“Bremmer went to the pilothouse and watched as Rieman removed John’s body from the engine compartment, tied two large cylindrical fishing weights to the sleeping bag using a thin metal cord, and then threw John’s body into the ocean.”

Adkins body has not been found.”

Full Article here:  Missing Albany man was beaten to death, dumped at sea, says OSP

Spear Fisherman Dies Off Coconut Island

This morning at approximately 11:20 a.m., Officers responded to Coconut Island for a reported spear fisherman in distress.


Upon arrival, along with Fire Department Rescue personnel, a 77-year-old male had already been removed from the ocean and was unresponsive. The male party was transported to Hilo Medical Center where he was pronounced dead.

Police are continuing the investigation an initiated an Coroner’s Inquest to determine exact cause of death. The name of the decedent is not being released at this time.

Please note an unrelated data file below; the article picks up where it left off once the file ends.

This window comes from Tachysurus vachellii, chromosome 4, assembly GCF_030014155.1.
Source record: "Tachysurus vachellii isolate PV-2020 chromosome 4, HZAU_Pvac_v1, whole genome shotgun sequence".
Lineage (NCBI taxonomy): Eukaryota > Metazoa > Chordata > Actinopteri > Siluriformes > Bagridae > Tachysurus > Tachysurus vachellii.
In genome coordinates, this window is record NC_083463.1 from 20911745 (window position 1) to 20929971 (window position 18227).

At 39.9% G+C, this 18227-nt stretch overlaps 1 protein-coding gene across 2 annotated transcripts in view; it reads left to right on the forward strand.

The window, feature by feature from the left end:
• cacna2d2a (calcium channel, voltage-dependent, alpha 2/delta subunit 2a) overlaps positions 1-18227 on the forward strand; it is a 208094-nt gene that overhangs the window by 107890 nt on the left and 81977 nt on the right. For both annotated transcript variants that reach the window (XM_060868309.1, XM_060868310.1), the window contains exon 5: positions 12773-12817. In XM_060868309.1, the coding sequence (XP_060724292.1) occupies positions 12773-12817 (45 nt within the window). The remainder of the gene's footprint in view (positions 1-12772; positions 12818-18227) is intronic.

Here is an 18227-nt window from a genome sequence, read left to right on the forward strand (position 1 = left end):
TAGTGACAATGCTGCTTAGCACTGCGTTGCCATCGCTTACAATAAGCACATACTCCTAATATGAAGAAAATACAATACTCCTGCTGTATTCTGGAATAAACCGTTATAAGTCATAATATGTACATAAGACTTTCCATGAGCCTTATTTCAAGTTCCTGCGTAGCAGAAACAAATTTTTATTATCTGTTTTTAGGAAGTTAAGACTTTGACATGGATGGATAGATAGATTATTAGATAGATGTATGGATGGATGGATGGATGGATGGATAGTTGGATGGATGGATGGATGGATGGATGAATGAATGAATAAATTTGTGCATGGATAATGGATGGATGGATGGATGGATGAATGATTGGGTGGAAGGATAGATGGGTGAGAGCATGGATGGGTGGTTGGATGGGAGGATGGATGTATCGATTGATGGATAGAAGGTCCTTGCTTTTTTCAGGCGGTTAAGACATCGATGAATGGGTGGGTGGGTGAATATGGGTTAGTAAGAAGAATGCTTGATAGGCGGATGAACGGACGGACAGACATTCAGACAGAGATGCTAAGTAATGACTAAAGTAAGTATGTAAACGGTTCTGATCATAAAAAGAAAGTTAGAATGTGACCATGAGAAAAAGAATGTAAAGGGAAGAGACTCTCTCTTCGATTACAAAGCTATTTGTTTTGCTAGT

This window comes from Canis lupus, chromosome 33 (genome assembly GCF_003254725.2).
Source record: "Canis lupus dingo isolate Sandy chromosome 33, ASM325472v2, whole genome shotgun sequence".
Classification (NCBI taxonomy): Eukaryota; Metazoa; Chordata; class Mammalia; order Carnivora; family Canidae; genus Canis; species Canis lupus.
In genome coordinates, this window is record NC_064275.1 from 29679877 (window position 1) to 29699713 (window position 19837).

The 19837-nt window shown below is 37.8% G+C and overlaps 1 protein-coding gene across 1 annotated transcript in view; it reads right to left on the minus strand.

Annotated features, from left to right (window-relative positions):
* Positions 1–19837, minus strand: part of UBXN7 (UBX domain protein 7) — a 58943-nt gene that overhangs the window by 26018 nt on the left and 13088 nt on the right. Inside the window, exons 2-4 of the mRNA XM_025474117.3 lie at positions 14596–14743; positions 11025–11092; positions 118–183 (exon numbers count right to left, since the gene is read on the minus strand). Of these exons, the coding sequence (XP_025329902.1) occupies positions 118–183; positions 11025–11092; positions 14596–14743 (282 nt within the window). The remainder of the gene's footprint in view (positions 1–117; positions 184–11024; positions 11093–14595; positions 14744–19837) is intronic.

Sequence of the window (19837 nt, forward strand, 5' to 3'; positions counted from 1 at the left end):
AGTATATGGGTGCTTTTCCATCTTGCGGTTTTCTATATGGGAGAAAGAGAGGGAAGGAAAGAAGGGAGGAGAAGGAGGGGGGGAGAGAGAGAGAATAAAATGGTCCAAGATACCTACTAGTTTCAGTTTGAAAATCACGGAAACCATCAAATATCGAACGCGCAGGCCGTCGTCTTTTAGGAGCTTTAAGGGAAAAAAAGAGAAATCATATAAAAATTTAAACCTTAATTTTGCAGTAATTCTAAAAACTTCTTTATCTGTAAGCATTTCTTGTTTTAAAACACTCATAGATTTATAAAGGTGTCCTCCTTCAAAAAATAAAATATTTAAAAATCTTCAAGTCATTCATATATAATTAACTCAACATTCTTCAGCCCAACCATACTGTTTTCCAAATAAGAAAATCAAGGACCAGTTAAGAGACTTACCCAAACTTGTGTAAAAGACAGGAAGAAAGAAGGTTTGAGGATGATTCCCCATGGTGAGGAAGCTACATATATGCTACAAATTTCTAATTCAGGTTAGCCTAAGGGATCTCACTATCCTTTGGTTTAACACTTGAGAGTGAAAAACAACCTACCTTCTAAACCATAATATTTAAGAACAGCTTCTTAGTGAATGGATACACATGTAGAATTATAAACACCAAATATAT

Driver in Crash that Occurred Inside Hawaii Volcanoes National Park Sentenced for Negligent Homicide

The driver in a deadly single-vehicle accident that occurred in Hawai‘i Volcanoes National Park last year was sentenced today in U.S. District Court to 24 months in prison for negligent homicide.

In the early morning of June 12, 2011, Hilo resident Julien Quiocho, then 19, crashed his white Toyota truck into the lava field on the south side of Highway 11 near the 35-mile marker. Both Quiocho and his passenger, 20-year-old Bryson Areola, also of Hilo, were ejected from the vehicle. Areola sustained fatal injuries and was pronounced dead upon arrival at Hilo Medical Center.

Rest In Peace and painted on Hwy 11 by friends the car crash victim. Photo by Bobby Tucker